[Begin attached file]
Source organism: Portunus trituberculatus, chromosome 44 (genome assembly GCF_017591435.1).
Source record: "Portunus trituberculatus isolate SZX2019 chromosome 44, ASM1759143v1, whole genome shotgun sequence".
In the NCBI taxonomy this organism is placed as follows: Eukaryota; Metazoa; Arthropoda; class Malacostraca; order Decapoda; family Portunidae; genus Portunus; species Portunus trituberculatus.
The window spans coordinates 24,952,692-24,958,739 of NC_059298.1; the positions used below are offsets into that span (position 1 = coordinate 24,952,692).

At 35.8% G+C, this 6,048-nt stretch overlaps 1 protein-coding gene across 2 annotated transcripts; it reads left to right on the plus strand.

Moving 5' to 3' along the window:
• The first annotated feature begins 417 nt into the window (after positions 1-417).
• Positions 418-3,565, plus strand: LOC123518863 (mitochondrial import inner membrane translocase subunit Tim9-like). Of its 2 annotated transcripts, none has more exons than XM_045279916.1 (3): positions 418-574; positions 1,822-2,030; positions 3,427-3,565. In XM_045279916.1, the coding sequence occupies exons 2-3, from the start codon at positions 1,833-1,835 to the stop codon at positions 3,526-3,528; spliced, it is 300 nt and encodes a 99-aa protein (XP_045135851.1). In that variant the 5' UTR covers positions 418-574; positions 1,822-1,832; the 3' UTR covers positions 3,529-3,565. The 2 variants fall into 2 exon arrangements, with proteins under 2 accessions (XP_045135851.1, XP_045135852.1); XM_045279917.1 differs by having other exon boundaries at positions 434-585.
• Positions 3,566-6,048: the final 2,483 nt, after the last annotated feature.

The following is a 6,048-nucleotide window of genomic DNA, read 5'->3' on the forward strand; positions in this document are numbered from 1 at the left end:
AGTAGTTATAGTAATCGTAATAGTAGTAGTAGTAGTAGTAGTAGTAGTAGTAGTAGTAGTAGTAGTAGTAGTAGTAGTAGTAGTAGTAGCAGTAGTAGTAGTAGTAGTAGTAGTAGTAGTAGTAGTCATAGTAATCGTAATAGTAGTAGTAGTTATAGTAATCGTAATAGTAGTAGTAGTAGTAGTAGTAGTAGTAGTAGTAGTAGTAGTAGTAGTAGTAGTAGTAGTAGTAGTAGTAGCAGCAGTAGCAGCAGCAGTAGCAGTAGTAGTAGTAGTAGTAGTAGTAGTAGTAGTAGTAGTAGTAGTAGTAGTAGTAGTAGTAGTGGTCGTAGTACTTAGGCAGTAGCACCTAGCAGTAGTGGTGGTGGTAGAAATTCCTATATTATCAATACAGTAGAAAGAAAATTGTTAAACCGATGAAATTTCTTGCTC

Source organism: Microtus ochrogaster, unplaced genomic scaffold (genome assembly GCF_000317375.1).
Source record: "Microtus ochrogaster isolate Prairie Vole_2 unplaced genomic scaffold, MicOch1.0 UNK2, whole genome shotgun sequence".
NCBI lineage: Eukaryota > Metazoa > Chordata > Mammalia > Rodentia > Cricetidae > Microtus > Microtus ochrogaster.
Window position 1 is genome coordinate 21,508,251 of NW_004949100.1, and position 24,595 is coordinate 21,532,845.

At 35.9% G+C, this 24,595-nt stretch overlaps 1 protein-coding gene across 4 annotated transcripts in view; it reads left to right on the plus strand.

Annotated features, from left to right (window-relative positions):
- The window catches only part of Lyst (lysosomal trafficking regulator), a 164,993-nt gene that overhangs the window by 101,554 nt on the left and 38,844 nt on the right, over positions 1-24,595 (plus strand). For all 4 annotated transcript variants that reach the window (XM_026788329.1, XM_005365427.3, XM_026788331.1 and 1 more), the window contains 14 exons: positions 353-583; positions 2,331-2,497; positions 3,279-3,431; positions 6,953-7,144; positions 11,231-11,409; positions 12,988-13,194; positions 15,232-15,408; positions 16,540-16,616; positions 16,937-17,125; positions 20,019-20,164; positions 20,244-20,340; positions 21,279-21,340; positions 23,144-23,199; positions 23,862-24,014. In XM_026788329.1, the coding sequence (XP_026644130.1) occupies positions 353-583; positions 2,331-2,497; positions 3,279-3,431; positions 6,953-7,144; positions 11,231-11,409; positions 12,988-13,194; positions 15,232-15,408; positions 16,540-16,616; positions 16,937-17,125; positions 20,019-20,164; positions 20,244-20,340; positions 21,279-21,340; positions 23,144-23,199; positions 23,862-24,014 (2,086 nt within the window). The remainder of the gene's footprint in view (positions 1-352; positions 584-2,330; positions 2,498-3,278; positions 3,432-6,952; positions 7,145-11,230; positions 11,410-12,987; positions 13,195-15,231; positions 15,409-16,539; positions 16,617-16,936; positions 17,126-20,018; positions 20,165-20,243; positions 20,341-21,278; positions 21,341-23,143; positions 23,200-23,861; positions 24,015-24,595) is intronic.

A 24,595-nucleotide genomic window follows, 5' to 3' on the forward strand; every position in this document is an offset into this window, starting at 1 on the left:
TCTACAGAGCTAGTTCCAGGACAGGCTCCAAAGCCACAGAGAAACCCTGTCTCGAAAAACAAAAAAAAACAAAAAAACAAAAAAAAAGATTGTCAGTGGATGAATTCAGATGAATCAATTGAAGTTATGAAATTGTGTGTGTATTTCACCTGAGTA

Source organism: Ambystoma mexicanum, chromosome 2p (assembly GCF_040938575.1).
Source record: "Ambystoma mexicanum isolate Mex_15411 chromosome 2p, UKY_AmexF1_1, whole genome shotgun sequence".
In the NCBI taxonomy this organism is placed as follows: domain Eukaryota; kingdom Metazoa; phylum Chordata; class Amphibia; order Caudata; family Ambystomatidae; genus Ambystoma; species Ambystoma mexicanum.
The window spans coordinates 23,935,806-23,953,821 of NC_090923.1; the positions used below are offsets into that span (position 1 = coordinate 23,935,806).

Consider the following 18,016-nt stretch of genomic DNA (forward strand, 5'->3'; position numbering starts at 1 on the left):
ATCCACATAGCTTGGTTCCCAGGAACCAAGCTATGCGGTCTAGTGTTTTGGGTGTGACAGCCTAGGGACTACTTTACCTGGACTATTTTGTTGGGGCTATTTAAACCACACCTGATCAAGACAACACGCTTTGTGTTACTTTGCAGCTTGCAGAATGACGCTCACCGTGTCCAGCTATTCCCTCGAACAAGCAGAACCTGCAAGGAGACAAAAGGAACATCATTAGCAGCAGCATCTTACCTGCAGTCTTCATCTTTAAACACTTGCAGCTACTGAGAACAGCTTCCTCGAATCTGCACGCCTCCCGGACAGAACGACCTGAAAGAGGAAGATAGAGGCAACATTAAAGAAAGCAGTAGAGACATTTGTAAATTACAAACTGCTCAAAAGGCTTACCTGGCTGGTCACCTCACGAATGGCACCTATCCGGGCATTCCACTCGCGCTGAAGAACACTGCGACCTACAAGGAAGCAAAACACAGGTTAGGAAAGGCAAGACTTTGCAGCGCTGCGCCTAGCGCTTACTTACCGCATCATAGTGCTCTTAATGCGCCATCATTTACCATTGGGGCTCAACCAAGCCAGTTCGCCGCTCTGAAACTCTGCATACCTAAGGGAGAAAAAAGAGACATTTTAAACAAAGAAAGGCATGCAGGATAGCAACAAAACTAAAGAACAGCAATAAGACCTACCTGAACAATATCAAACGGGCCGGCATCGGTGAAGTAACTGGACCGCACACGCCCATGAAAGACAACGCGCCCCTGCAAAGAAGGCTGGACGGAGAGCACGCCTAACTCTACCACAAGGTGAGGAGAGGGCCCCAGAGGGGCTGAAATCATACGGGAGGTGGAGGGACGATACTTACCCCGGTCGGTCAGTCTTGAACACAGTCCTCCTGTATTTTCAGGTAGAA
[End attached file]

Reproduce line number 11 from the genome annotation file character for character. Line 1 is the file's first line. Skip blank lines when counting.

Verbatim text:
AGTAGTTATAGTAATCGTAATAGTAGTAGTAGTAGTAGTAGTAGTAGTAGTAGTAGTAGTAGTAGTAGTAGTAGTAGTAGTAGTAGTAGCAGTAGTAGTAGTAGTAGTAGTAGTAGTAGTAGTAGTCATAGTAATCGTAATAGTAGTAGTAGTTATAGTAATCGTAATAGTAGTAGTAGTAGTAGTAGTAGTAGTAGTAGTAGTAGTAGTAGTAGTAGTAGTAGTAGTAGTAGTAGTAGCAGCAGTAGCAGCAGCAGTAGCAGTAGTAGTAGTAGTAGTAGTAGTAGTAGTAGTAGTAGTAGTAGTAGTAGTAGTAGTAGTAGTGGTCGTAGTACTTAGGCAGTAGCACCTAGCAGTAGTGGTGGTGGTAGAAATTCCTATATTATCAATACAGTAGAAAGAAAATTGTTAAACCGATGAAATTTCTTGCTC